Soccer great Zinedine Zidane has said that he quit the manager’s post at Spanish football club Real Madrid because he felt the club “no longer had faith” in him.
The former French captain left Real Madrid on May 27 after the team failed to win a trophy during the 2020-21 season.
Zidane, 48, was the manager of the La Liga club first from 2016-2018. He quit then and returned 10 months later in March 2019 for a second time. ‘Zizou’ played for Real from 2001 to 2006, won three consecutive Champions League titles and a La Liga title in his first period as manager.
In an open letter to fans, the footballer said, “I have now decided to leave…I’m going, but I’m not jumping overboard, nor am I tired of coaching. I feel the club no longer has the faith in me I need, nor the support to build something in the medium or long term.”
“In May 2018 I left because after two and a half years, with so many victories and so many trophies, I felt the team needed a new approach to stay at the very highest level. Right now, things are different,” he wrote.
“I understand football and I know the demands of a club like Real Madrid. I know when you don’t win, you have to leave. I’m a natural-born winner and I was here to win trophies, but even more important than this are the people, their feelings, life itself and I have the sensation these things have not been taken into account.”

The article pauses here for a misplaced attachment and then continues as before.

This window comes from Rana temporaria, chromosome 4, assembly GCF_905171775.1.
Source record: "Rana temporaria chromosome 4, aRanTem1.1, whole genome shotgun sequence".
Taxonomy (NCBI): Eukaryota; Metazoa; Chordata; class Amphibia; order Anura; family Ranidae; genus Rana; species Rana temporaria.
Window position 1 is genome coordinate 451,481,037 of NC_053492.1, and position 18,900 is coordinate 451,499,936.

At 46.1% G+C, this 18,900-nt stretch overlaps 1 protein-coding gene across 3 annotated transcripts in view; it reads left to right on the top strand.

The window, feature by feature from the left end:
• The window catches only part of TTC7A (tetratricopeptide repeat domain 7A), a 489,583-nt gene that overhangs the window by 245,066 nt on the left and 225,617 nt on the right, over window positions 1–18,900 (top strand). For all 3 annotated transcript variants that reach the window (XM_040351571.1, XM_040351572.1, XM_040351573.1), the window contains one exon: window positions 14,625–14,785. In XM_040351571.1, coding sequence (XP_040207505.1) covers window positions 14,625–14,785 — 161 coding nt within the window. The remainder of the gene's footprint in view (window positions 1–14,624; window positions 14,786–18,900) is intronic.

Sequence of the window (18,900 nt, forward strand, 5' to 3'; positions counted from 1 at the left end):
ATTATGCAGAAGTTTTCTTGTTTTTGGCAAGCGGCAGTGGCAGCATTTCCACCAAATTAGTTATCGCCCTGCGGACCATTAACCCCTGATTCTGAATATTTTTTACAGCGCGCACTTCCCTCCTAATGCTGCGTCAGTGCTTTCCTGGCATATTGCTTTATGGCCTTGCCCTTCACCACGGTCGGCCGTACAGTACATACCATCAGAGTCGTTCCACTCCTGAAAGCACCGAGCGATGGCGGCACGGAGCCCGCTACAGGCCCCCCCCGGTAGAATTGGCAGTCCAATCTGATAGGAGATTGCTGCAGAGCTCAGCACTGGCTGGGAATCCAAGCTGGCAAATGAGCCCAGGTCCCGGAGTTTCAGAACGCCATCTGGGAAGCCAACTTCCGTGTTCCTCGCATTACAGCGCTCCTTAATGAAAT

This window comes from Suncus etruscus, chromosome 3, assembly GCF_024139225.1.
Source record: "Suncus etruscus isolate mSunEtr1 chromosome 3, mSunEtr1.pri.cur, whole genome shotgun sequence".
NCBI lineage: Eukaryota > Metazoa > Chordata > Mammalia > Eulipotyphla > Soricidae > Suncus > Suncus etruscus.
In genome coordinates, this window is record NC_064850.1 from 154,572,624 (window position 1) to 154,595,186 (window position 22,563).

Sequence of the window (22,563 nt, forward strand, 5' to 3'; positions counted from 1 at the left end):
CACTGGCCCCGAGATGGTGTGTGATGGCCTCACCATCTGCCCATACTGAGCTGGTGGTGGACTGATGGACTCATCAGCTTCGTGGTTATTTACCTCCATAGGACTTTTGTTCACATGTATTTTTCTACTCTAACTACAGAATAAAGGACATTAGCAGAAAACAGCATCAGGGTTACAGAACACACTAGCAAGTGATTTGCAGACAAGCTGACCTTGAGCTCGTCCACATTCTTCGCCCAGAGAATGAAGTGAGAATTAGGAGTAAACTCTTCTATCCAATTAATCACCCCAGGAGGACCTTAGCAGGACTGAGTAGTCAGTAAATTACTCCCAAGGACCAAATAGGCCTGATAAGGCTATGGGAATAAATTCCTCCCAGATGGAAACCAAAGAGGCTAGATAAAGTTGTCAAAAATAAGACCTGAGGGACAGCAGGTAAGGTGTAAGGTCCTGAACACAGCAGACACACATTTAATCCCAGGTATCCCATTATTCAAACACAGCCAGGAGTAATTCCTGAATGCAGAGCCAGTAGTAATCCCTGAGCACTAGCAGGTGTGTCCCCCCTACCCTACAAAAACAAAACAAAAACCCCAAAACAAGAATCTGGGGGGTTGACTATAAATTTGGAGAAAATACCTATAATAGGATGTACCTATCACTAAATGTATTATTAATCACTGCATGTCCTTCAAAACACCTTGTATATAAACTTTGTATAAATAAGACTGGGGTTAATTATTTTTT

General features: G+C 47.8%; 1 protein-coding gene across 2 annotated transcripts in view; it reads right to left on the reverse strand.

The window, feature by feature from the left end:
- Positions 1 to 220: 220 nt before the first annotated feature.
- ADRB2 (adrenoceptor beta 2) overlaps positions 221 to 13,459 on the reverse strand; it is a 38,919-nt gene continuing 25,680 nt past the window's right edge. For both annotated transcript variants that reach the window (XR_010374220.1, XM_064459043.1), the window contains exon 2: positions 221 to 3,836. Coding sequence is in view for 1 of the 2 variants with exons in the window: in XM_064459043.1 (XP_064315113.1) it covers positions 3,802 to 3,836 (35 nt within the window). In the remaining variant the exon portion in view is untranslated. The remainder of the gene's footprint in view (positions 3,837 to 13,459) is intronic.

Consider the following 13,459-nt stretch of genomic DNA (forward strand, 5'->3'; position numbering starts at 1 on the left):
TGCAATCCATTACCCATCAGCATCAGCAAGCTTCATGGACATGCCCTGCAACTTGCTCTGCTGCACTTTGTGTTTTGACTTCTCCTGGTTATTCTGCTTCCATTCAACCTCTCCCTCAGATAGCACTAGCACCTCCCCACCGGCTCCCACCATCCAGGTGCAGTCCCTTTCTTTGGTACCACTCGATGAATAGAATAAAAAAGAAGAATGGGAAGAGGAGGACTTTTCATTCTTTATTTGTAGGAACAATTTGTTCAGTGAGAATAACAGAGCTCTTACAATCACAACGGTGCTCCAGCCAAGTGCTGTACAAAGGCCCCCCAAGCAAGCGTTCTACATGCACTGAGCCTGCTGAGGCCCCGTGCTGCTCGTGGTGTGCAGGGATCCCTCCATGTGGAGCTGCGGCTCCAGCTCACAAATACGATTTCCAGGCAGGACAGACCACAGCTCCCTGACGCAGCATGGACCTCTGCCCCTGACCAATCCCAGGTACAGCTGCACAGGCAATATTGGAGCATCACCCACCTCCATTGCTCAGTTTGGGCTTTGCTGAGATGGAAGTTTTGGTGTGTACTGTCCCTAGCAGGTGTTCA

“There has been a failure to understand that these things also keep the dynamics of a great club going. To some extent I have even been rebuked for it.”
Zidane termed his 20-year stay at Madrid “the most beautiful thing that’s happened” in his life and that he would “always be grateful” to Real president Florentino Perez, who “backed me in 2001, he fought to get me, to bring me here when some people were against it. I say it from the heart when I say that I will always be grateful to the ‘presi’ for that. Always.”
“I want there to be respect for what we have achieved together. I would have liked my relationship with the club and the president over the past few months to have been a little different to that of other coaches,” Zidane added.
“I wasn’t asking for privileges, of course not, just a little more recollection. These days the life of a coach in the dugout at a big club is two seasons, little more.
“For it to last longer the human relationships are essential, they are more important than money, more important than fame, more important than everything. They need to be nurtured,” he said.